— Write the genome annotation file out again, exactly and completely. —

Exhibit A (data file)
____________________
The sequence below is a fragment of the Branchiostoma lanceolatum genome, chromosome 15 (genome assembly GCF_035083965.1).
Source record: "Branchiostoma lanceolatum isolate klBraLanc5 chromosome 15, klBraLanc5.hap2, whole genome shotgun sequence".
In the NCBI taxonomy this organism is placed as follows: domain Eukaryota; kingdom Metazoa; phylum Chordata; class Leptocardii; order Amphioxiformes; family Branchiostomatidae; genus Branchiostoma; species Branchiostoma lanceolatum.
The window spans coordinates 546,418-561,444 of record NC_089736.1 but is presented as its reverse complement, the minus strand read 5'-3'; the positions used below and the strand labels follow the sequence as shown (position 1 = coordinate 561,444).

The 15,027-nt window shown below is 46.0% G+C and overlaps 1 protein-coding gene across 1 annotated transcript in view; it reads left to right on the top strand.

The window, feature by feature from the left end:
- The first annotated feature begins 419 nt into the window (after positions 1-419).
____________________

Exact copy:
The sequence below is a fragment of the Branchiostoma lanceolatum genome, chromosome 15 (genome assembly GCF_035083965.1).
Source record: "Branchiostoma lanceolatum isolate klBraLanc5 chromosome 15, klBraLanc5.hap2, whole genome shotgun sequence".
In the NCBI taxonomy this organism is placed as follows: domain Eukaryota; kingdom Metazoa; phylum Chordata; class Leptocardii; order Amphioxiformes; family Branchiostomatidae; genus Branchiostoma; species Branchiostoma lanceolatum.
The window spans coordinates 546,418-561,444 of record NC_089736.1 but is presented as its reverse complement, the minus strand read 5'-3'; the positions used below and the strand labels follow the sequence as shown (position 1 = coordinate 561,444).

The 15,027-nt window shown below is 46.0% G+C and overlaps 1 protein-coding gene across 1 annotated transcript in view; it reads left to right on the top strand.

The window, feature by feature from the left end:
- The first annotated feature begins 419 nt into the window (after positions 1-419).